As an environmental engineer, a huge issue to tackle is getting clean water to people in other countries. So many people do not have access to something that most Americans take for granted. It seems like an issue that is impossible to solve, but Michael Pritchard is his Ted talk (link below) talks about how he has solved this problem. He has invented a Lifesaver water bottle that would enable people to clean their own water, instead of delivering the water to them through expensive and inconvenient means.
This Ted talk is from 2009, and over three million people have viewed it. My first thought was why doesn’t everyone have one of these yet? It would cost money to make and distribute, and it is still not understood that this is a problem that could be fixed with a little bit of help and coordination.
He stresses the use of this during times of disaster, but I think that it could really be useful for everyday and long term usage. Even water in America has been found to have lead (Flint Michigan? Woburn Massachusetts?) and been harming people here. Clean water is a world-wide issue, one that affects all of us, and one that is within our ability to solve.
There is a new breed of addict on the street, the breed that can only exist in a world full of technological marvels. These are the people who never make eye contact with you; they stare at their phone. These are the people who wait in line to buy the next Apple product at midnight, right as they’re stocking the shelves. And these are the people who insist on turning every activity into a selfie.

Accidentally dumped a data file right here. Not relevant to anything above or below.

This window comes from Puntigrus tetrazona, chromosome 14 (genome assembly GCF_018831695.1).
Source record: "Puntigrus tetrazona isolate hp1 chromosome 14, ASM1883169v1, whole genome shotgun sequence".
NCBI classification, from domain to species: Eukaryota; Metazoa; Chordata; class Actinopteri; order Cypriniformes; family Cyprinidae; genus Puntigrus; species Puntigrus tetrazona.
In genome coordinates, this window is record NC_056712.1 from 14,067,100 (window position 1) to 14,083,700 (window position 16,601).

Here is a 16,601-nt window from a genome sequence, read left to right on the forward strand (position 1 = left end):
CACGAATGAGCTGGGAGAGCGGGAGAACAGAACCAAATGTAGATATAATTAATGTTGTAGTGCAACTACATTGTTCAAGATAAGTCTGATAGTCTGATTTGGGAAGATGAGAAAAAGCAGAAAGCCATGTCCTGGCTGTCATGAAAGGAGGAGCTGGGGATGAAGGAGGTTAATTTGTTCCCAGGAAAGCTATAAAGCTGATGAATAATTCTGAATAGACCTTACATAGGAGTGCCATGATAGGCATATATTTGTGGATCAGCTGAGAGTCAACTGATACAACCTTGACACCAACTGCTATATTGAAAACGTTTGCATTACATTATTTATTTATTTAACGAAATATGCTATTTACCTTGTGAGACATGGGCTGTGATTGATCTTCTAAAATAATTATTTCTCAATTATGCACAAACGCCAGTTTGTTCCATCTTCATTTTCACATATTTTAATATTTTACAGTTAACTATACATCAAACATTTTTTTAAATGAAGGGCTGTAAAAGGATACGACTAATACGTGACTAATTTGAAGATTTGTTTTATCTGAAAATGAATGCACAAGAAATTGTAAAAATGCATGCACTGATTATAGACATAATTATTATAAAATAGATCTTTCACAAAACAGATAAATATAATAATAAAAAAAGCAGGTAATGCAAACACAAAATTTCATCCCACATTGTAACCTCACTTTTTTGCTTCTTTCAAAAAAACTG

We all know people like this. They coexist with us in the strange world. In fact, you might even be in a room with one now, whether or not you know it. There is even a small chance, you might be one too.
But that is okay! In the world we live in, we all rely on technology for certain events in our lives. We’ve all been guilty of binge watching shows on Netflix, immersing ourselves in a video game marathon, and losing ourselves in the vast nothingness that is YouTube. These types of behaviors have become socially acceptable (for the most part) because we’ve all been caught doing it. Yet, does that truly make it right to do?
Even though we are all guilty of giving into our technological desires, there is still a stigma around these activities. Technology has begun to take on a very complex mantel. On the one hand, we love it. It helps us with daily activities and provides us with a form of relaxation. Yet, in stark contrast to this, we all fear technology. We’ve all seen those generic sci-fi films with the robots who take over the world and end humanity. So truly, between technology and people exists a love-hate relationship.